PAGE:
Prognostic factors

Some studies separately examined factors that were associated with outcomes, but very few had sufficient power to generate statistically significant findings. Factors that were associated with poorer outcomes were older age at baseline [33], symptom severity at baseline [33], depressive mood [17], familial SM [17, 33], familial psychopathology [17, 34], parental personality problems [36], the context of the muteness (not speaking at school, to strangers, to other children) [18] and male gender [36]. In addition, group treatment predicted better outcomes in one study [34].

Paper by Steinhausen studied predictors for SM severity and for other psychiatric disorders at follow up and none were associated with the severity of SM [18]. A family history of taciturnity, which means being reserved or reticent in conversation, was associated with any psychiatric disorder and immigrant status was associated with phobic disorders at follow up. When this study examined the symptomatic outcomes of SM, only the context in which the mutism occurred was significant. [18] Dogru et al. reported that children with severe SM symptoms were ill for a longer period of time and had higher rates of psychiatric comorbidity than children with moderate or mild symptoms [30].


This appears to be the first systematic literature review to explore long-term psychiatric outcomes of SM. It produced four main observations. First, most of the subjects with SM recovered from the disorder during the follow-up periods. Second, anxiety disorders were relatively common after the subject recovered from their SM symptoms. Third, the factors that might have predicted poor outcome were older age at the first diagnosis of SM and mutism and psychopathology in their immediate family. Fourth, the studies that were reviewed were small and lacked controls. No register-based studies were found and only two studies used case–control settings. Most studies were from western countries, especially Europe, which affected the representativeness of the results. Five of the studies were carried out before the publication of DSM-IV [29, 32, 34,35,36] and three of those even predated DSM-III [29, 32, 35]. This makes it difficult to be certain about the results of those studies because the diagnostic criteria have varied over the years. Only three studies continued to follow subjects until early adulthood [17, 18, 35].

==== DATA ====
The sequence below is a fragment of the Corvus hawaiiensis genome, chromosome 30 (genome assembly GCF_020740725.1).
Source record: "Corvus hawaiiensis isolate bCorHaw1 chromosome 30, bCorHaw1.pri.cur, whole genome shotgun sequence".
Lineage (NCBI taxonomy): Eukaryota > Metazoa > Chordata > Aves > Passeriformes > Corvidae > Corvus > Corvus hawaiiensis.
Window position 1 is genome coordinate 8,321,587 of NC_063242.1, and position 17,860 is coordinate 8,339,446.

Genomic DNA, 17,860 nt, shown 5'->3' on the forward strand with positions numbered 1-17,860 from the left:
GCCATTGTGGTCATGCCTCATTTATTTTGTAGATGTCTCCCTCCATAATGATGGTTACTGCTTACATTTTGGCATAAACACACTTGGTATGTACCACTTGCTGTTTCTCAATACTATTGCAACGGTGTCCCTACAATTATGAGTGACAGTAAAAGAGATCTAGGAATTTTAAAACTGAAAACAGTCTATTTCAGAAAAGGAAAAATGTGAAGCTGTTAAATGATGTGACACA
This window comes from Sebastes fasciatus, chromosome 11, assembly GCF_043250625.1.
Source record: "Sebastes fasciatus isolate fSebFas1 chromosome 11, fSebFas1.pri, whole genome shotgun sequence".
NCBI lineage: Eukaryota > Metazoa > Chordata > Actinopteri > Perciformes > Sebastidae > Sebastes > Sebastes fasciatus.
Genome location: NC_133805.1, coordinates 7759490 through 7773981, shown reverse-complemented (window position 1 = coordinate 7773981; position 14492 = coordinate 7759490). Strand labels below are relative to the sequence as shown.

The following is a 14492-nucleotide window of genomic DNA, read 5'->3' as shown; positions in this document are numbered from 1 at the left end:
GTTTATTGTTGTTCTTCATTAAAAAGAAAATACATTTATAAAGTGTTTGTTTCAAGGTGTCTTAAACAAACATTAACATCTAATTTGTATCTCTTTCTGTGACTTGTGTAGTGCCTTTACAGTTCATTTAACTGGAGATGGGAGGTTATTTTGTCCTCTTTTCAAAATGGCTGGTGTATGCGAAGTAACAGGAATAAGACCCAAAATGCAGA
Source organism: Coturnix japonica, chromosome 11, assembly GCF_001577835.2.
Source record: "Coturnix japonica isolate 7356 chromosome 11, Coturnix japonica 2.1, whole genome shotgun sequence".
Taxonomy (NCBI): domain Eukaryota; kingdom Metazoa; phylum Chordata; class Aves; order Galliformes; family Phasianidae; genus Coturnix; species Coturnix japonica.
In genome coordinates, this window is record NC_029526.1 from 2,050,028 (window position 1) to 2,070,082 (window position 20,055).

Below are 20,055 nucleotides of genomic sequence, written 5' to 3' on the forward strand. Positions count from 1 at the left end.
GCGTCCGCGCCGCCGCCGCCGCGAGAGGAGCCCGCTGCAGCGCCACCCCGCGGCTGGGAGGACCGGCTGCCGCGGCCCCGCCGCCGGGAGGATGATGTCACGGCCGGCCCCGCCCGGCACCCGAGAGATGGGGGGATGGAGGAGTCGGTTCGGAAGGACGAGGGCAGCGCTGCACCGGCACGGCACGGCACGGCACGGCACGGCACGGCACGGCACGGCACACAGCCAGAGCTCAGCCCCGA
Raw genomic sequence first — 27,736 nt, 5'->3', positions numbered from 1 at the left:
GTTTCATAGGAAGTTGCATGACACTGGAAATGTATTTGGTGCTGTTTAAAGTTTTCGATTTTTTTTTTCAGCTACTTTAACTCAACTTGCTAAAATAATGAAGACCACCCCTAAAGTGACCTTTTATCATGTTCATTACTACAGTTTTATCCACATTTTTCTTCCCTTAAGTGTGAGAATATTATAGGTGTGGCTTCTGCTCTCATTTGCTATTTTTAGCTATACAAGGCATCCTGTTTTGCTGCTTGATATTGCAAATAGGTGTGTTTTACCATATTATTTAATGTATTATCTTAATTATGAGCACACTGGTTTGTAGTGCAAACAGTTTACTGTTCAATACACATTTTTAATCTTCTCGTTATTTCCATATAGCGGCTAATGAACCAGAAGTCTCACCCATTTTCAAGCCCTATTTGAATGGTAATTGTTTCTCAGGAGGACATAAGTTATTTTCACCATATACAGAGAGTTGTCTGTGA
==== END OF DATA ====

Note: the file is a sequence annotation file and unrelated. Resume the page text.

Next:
The first finding was that most cases of mutism symptoms improved partly or completely over time. This was in line with current perceptions that SM usually occurs in childhood or early adolescence, even if symptoms persist to some extent. [6, 7] All the study subjects were clinical patients and most received some kind of treatment, which could partly explain the good recovery rates from SM seen in the studies. Some studies found that changing school was a key factor in the subject’s recovery [29, 35]. It might be that the SM symptoms persisted because of some environmental factors at their school and that changing school was an important factor in the subject’s recovery. It should be noted that four of the 11 cohort and case–control studies only measured recovery based on SM symptoms, but several studies suggested that other psychiatric and social problems were common, even after subjects recovered from their SM symptoms [16, 17, 47]. There was no clear association between recovery rates and the publication year of the studies.